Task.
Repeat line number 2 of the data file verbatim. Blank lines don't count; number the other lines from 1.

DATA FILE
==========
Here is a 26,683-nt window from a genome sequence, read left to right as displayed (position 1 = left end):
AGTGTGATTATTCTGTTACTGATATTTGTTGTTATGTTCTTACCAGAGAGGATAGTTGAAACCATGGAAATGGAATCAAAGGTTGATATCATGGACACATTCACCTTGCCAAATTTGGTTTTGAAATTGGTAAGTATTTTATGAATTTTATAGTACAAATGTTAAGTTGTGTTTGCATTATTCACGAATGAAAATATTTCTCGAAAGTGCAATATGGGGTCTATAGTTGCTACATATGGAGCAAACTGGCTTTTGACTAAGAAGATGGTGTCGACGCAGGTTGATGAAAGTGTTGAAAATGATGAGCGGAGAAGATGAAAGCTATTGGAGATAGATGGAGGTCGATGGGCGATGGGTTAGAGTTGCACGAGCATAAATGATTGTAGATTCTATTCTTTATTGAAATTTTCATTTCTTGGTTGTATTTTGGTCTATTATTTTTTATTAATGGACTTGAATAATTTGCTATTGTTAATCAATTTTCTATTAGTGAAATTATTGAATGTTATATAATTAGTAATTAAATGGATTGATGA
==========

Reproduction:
AGTGTGATTATTCTGTTACTGATATTTGTTGTTATGTTCTTACCAGAGAGGATAGTTGAAACCATGGAAATGGAATCAAAGGTTGATATCATGGACACATTCACCTTGCCAAATTTGGTTTTGAAATTGGTAAGTATTTTATGAATTTTATAGTACAAATGTTAAGTTGTGTTTGCATTATTCACGAATGAAAATATTTCTCGAAAGTGCAATATGGGGTCTATAGTTGCTACATATGGAGCAAACTGGCTTTTGACTAAGAAGATGGTGTCGACGCAGGTTGATGAAAGTGTTGAAAATGATGAGCGGAGAAGATGAAAGCTATTGGAGATAGATGGAGGTCGATGGGCGATGGGTTAGAGTTGCACGAGCATAAATGATTGTAGATTCTATTCTTTATTGAAATTTTCATTTCTTGGTTGTATTTTGGTCTATTATTTTTTATTAATGGACTTGAATAATTTGCTATTGTTAATCAATTTTCTATTAGTGAAATTATTGAATGTTATATAATTAGTAATTAAATGGATTGATGA